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Question:

From North Carolina, USA:

My 11 year old daughter was diagnosed one month ago with Type 1 diabetes. Just recently, the left calf part of her lType 1 diabetes. Just recently, the left calf part of her leg only started swelling and she complained it hurt to walk and was tender to touch. There is no sign of infection -- it is not warm to touch. Yesterday, both legs were swollen. Only the calf part of the leg is involved. No trauma to the legs, no cuts, no bruises, no muscle strain that we are aware of, etc.

She has seen an orthopedic doctor who is baffled and so is her pediatrician. The ortho doctor says he has never heard of clots in a child. Is that true? Could she be having circulation problems already? Should I forget these doctors and have her referred to a diabetic doctor? All of them say they are not familiar with diabetes so they are not sure what direction to take or what tests to perform.

Help! I am beside myself! She has a venous Doppler test for blood circulation scheduled for tomorrow morning. After that, the ortho doctor says if we get nothing from this, he's not sure what to do. Thank you so much for any information you can give me. She is also scared to death.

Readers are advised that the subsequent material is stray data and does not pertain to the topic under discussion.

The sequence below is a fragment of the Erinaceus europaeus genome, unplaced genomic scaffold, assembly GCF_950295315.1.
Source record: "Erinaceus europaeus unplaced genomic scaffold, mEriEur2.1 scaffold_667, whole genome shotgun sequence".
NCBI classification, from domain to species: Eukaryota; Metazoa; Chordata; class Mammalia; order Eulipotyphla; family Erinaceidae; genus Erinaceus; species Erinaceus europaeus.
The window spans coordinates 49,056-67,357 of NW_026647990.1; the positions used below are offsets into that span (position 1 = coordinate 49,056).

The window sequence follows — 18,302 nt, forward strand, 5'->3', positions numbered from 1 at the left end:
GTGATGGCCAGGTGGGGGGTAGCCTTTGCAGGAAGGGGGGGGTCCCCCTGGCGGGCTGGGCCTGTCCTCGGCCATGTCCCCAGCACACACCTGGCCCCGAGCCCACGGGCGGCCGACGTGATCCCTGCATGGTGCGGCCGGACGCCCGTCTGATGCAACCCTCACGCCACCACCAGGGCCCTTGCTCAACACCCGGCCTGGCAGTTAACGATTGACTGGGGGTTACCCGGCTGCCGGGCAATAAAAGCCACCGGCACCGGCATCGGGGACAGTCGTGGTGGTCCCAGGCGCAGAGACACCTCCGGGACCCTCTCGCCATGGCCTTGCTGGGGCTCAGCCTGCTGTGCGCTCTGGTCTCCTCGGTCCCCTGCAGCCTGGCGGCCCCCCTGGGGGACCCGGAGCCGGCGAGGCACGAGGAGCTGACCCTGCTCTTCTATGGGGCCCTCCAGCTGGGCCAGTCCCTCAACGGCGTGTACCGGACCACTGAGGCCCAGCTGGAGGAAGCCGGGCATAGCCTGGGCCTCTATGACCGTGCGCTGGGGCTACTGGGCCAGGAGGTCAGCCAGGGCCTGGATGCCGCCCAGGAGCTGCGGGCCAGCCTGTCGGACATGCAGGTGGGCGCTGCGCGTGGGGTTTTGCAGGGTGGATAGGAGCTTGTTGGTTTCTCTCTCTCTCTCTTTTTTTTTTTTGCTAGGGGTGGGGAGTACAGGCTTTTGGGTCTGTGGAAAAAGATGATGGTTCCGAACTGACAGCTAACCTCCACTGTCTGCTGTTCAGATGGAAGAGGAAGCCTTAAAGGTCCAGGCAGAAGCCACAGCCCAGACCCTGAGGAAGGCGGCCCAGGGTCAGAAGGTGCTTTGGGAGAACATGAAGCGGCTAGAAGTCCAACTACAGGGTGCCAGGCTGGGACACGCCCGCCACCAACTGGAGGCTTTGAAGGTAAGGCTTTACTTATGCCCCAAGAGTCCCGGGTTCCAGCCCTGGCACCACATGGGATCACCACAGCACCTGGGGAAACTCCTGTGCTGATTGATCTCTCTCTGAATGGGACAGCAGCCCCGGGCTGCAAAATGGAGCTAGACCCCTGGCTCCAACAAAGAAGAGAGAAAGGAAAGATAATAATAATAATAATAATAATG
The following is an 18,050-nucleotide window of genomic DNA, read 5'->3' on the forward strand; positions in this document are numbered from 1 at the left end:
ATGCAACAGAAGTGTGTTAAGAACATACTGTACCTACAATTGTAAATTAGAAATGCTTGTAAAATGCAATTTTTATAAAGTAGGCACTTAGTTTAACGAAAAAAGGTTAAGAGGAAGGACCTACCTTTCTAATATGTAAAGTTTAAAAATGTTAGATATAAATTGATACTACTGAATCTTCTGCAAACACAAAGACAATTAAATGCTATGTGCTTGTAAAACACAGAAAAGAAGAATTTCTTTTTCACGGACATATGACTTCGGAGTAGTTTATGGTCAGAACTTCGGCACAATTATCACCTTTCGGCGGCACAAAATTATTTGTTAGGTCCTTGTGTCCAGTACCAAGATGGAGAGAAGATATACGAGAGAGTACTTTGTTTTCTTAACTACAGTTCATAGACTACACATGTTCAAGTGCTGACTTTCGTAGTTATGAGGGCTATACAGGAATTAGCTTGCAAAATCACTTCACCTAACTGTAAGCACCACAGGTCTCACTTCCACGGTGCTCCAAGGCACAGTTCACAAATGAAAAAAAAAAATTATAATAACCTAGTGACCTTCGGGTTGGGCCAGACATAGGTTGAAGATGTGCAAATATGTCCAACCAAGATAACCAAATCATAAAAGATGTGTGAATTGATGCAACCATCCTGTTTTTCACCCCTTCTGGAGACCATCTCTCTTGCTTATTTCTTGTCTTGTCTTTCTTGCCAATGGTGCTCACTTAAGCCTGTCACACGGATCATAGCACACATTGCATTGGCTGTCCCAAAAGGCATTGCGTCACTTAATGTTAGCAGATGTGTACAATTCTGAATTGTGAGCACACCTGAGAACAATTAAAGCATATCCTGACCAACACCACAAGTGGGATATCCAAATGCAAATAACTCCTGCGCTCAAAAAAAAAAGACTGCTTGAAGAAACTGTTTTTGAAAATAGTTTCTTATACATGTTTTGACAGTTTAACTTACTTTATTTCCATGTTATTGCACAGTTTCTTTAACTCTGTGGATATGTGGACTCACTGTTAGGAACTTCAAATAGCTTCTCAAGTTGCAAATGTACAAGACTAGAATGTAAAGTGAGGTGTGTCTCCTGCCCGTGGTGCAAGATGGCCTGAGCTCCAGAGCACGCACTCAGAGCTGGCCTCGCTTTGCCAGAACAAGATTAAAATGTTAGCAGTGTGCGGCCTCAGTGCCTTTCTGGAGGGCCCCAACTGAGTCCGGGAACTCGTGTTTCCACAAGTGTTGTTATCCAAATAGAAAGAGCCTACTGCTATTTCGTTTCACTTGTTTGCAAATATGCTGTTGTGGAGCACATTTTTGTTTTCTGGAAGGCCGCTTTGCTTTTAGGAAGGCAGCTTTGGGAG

Answer:

It is highly unlikely that your 11 year old daughter has circulation problems from diabetes after only a few weeks. If the Doppler test is normal, you might want to consult a Pediatric Rheumatologist. I assume your daughter has had some simple screening tests such as a CBC (complete blood count), sedimentation rate, and chemistries including CPK. Very rarely patients with an overactive thyroid can have leg swelling, but usually on the front of the legs. I would suggest however, checking the thyroid function, if it hasn't been done yet.

Very rarely, people will transiently retain water and have swelling when high blood sugars are normalized with insulin therapy. This usually resolves spontaneously.

I feel that all growing children will benefit from the advice and experience of a pediatric endocrinologist. Your daughter's problem may not be directly related to her diabetes however.

Additional Comment by Dr. O'Brien:

As discussed by Dr. Lebinger, the issue might be salt retention, and hence edema, that is occasionally seen at the onset of diabetes. It resolves; but sometimes you can hurry this along with a mild diuretic.

DO'B

Original posting 3 May 97

  
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Last Updated: Tuesday April 06, 2010 15:08:54
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